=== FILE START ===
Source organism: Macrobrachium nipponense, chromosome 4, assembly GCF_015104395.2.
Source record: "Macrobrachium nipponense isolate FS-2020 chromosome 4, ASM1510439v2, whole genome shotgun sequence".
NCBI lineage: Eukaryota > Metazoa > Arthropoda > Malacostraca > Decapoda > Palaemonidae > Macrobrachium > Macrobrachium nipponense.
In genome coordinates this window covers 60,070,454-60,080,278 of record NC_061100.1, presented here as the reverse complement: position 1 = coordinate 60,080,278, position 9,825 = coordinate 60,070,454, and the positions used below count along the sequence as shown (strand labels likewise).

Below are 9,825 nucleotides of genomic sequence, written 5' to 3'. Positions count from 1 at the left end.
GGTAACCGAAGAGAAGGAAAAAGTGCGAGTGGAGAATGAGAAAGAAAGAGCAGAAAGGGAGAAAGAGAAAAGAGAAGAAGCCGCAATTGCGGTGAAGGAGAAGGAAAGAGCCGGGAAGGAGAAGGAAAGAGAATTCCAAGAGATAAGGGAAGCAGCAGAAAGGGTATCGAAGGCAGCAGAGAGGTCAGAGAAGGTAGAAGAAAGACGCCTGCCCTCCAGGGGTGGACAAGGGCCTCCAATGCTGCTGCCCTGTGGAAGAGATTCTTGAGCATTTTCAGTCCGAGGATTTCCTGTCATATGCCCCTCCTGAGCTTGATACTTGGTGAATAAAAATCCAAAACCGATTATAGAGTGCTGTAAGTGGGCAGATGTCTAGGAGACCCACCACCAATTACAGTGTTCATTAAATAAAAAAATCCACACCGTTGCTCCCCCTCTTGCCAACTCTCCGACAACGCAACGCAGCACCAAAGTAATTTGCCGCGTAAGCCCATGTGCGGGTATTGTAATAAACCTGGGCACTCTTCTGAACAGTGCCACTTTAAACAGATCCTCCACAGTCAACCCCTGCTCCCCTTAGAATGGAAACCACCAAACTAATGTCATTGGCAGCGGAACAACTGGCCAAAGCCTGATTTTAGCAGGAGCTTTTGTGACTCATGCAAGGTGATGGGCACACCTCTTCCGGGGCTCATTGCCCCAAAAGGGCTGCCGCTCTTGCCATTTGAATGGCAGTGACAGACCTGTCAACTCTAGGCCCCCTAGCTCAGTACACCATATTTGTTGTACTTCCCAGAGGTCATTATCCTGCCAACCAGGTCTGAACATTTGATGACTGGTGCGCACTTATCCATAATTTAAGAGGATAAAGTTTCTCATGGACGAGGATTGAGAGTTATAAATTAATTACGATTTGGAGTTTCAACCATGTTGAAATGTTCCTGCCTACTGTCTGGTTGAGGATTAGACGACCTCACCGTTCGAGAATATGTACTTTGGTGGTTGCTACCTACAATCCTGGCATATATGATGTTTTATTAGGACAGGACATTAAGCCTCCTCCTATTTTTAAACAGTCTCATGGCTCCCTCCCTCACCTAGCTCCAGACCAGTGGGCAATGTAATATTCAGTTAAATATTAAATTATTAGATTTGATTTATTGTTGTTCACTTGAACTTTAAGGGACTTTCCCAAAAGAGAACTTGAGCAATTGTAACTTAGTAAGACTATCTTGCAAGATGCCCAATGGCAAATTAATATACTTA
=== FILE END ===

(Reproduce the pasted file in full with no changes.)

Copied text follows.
Source organism: Macrobrachium nipponense, chromosome 4, assembly GCF_015104395.2.
Source record: "Macrobrachium nipponense isolate FS-2020 chromosome 4, ASM1510439v2, whole genome shotgun sequence".
NCBI lineage: Eukaryota > Metazoa > Arthropoda > Malacostraca > Decapoda > Palaemonidae > Macrobrachium > Macrobrachium nipponense.
In genome coordinates this window covers 60,070,454-60,080,278 of record NC_061100.1, presented here as the reverse complement: position 1 = coordinate 60,080,278, position 9,825 = coordinate 60,070,454, and the positions used below count along the sequence as shown (strand labels likewise).

Below are 9,825 nucleotides of genomic sequence, written 5' to 3'. Positions count from 1 at the left end.
GGTAACCGAAGAGAAGGAAAAAGTGCGAGTGGAGAATGAGAAAGAAAGAGCAGAAAGGGAGAAAGAGAAAAGAGAAGAAGCCGCAATTGCGGTGAAGGAGAAGGAAAGAGCCGGGAAGGAGAAGGAAAGAGAATTCCAAGAGATAAGGGAAGCAGCAGAAAGGGTATCGAAGGCAGCAGAGAGGTCAGAGAAGGTAGAAGAAAGACGCCTGCCCTCCAGGGGTGGACAAGGGCCTCCAATGCTGCTGCCCTGTGGAAGAGATTCTTGAGCATTTTCAGTCCGAGGATTTCCTGTCATATGCCCCTCCTGAGCTTGATACTTGGTGAATAAAAATCCAAAACCGATTATAGAGTGCTGTAAGTGGGCAGATGTCTAGGAGACCCACCACCAATTACAGTGTTCATTAAATAAAAAAATCCACACCGTTGCTCCCCCTCTTGCCAACTCTCCGACAACGCAACGCAGCACCAAAGTAATTTGCCGCGTAAGCCCATGTGCGGGTATTGTAATAAACCTGGGCACTCTTCTGAACAGTGCCACTTTAAACAGATCCTCCACAGTCAACCCCTGCTCCCCTTAGAATGGAAACCACCAAACTAATGTCATTGGCAGCGGAACAACTGGCCAAAGCCTGATTTTAGCAGGAGCTTTTGTGACTCATGCAAGGTGATGGGCACACCTCTTCCGGGGCTCATTGCCCCAAAAGGGCTGCCGCTCTTGCCATTTGAATGGCAGTGACAGACCTGTCAACTCTAGGCCCCCTAGCTCAGTACACCATATTTGTTGTACTTCCCAGAGGTCATTATCCTGCCAACCAGGTCTGAACATTTGATGACTGGTGCGCACTTATCCATAATTTAAGAGGATAAAGTTTCTCATGGACGAGGATTGAGAGTTATAAATTAATTACGATTTGGAGTTTCAACCATGTTGAAATGTTCCTGCCTACTGTCTGGTTGAGGATTAGACGACCTCACCGTTCGAGAATATGTACTTTGGTGGTTGCTACCTACAATCCTGGCATATATGATGTTTTATTAGGACAGGACATTAAGCCTCCTCCTATTTTTAAACAGTCTCATGGCTCCCTCCCTCACCTAGCTCCAGACCAGTGGGCAATGTAATATTCAGTTAAATATTAAATTATTAGATTTGATTTATTGTTGTTCACTTGAACTTTAAGGGACTTTCCCAAAAGAGAACTTGAGCAATTGTAACTTAGTAAGACTATCTTGCAAGATGCCCAATGGCAAATTAATATACTTA